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Read the Fine Print: Covenant Not to Sue “At Any Time” Terminated Upon License Expiration

Illustrating the importance of carefully drafting and reviewing language in a covenant not to sue, the US Court of Appeals for the Federal Circuit found that the plain language of a covenant permitted a licensor to sue a licensee for breach of contract only after termination of the contract. AlexSam, Inc. v. MasterCard Int’l., Inc., Case No. 22-2046 (Fed. Cir. Feb. 28, 2024) (Lourie, Chen, Stoll, JJ.) (non-precedential).

In 2005, AlexSam and MasterCard entered into a patent licensing agreement that guaranteed AlexSam ongoing royalties under two of its patents that involved pre-paid cards used with point-of-sale devices. The agreement included a covenant not to sue, in which AlexSam agreed to “not at any time initiate, assert, or bring any claim . . . against MasterCard . . . relating to Licensed Transactions arising or occurring before or during the term of this Agreement.” The agreement also included a Term and Termination provision, which recited that the agreement would remain in full force for the life of the licensed patents unless a party breached, at which time, if the party failed to cure, the non-breaching party would have the right to terminate the agreement. The patents expired on July 10, 2017.

In May 2015, two years before the licensed patents expired, AlexSam sued MasterCard for breach of contract in the district court, claiming that MasterCard had not properly paid the royalties per transaction under the agreement. Separately, in March 2017, MasterCard filed a petition for Covered Business Method (CBM) Review, asking the Patent Trial & Appeal Board to review the patentability of the licensed patents. AlexSam argued that MasterCard lacked standing under 37 C.F.R. § 42.302(a), which required that MasterCard first be sued or charged with infringement of the patent on which it sought review. The Board determined that MasterCard lacked standing to bring the review. The Board also noted that it “need not, and do[es] not, address the question of whether [AlexSam’s] breach of contract claim in the New York Action itself violates the covenant not to sue.”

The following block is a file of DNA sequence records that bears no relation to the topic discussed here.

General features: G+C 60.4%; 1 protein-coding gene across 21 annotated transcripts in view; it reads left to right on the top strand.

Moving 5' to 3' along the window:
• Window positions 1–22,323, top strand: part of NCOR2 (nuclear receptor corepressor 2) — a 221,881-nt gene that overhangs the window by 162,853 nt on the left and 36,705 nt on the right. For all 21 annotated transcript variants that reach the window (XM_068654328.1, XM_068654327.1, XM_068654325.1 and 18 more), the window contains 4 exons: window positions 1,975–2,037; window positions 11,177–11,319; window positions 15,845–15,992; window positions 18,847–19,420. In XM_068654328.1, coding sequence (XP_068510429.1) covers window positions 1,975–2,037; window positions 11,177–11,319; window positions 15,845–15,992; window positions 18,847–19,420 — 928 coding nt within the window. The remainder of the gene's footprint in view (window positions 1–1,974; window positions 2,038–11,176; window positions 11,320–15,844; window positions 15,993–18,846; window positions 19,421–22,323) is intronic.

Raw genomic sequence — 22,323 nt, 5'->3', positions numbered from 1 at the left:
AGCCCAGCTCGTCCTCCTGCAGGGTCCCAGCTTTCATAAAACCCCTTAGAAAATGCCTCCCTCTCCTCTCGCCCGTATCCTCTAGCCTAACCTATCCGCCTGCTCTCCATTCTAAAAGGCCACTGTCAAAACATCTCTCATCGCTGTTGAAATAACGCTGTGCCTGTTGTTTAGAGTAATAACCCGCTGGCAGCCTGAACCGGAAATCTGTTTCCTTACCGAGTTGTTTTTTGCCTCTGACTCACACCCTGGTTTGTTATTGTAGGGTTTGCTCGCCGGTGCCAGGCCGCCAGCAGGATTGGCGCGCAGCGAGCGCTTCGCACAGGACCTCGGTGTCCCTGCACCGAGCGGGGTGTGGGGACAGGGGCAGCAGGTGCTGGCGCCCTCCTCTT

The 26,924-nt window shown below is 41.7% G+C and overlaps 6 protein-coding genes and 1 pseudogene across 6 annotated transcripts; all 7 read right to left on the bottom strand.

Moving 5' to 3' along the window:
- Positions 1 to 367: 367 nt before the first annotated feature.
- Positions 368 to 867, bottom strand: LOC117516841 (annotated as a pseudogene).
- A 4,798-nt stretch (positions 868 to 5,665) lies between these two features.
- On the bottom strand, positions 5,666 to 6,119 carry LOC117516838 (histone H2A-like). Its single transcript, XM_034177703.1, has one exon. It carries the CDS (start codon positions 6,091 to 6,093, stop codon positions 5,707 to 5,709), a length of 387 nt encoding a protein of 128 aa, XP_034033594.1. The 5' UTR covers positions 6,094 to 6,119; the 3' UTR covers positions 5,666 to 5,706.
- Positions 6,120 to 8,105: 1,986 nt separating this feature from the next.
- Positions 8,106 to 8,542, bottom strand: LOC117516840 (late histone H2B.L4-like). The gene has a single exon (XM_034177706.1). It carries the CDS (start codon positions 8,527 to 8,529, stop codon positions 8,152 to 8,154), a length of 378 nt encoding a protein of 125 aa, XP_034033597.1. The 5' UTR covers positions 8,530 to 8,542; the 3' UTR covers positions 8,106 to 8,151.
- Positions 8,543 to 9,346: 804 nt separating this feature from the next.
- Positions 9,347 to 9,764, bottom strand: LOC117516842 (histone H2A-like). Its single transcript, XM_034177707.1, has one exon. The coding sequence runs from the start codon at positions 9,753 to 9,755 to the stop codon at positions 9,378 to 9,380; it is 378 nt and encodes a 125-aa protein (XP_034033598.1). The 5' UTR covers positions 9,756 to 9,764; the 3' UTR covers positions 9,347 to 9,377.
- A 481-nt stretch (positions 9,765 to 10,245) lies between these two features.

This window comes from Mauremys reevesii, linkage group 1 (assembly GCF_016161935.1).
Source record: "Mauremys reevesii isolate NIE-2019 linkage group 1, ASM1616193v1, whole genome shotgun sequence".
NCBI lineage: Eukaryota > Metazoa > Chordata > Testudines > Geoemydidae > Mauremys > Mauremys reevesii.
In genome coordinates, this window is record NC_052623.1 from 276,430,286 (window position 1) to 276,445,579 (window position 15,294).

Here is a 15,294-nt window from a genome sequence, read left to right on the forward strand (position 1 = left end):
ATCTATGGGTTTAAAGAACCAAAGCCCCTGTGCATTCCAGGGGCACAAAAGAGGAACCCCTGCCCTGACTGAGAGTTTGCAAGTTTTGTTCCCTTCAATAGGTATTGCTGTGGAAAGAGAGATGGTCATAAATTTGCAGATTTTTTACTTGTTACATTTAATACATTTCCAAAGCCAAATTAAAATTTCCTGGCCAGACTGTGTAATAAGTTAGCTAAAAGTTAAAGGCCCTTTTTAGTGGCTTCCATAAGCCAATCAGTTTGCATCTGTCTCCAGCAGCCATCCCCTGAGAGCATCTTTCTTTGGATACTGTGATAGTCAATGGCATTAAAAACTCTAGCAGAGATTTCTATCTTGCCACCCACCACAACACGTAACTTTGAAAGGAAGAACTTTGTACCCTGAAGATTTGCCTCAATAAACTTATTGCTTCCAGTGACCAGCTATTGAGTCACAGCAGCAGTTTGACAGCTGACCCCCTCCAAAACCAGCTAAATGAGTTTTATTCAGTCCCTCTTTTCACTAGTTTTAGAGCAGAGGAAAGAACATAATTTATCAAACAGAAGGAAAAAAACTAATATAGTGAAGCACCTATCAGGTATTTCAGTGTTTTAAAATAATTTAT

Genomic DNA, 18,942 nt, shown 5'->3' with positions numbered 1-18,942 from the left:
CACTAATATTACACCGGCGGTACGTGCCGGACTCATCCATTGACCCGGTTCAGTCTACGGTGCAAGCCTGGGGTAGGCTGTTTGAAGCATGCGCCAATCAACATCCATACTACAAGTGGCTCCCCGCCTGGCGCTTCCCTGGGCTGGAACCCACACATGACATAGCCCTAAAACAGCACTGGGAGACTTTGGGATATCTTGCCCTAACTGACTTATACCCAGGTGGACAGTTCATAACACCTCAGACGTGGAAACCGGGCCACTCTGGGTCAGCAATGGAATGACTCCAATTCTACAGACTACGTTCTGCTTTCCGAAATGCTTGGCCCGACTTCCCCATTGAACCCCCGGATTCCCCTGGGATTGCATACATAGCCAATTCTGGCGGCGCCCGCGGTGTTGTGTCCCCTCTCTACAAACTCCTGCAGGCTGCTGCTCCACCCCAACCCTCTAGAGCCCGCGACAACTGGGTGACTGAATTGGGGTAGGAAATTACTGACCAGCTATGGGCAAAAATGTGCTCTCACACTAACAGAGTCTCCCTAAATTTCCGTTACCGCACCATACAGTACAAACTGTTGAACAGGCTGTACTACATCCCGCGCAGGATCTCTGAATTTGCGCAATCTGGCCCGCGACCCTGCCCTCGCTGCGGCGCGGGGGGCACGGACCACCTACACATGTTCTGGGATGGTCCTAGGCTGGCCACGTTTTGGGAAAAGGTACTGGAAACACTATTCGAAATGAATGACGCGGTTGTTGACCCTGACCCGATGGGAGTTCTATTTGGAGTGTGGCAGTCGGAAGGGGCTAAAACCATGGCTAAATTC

MasterCard moved for and was granted summary judgment in the district court on the grounds that AlexSam’s arguments before the Board regarding the covenant not to sue judicially estopped it from asserting its breach of contract claims. AlexSam filed its first appeal, and the Federal Circuit reversed the district court’s ruling, finding that it had abused its discretion in crediting AlexSam with a position it never actually took before the Board. The Court remanded the case for the district court to determine whether the covenant not to sue prohibited a claim for royalties. MasterCard again moved for summary judgment. The district court granted the motion, finding that the covenant not to sue barred AlexSam’s claim for unpaid royalties. AlexSam again appealed.

In this second appeal, AlexSam argued that the covenant not to sue in the 2005 License Agreement did not bar suit for breach of nonpayment of royalties since AlexSam would then have no remedy against a failure by MasterCard to pay [...]

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It’s Not Esoteric: Absent Ambiguity, Plain Contractual Language Governs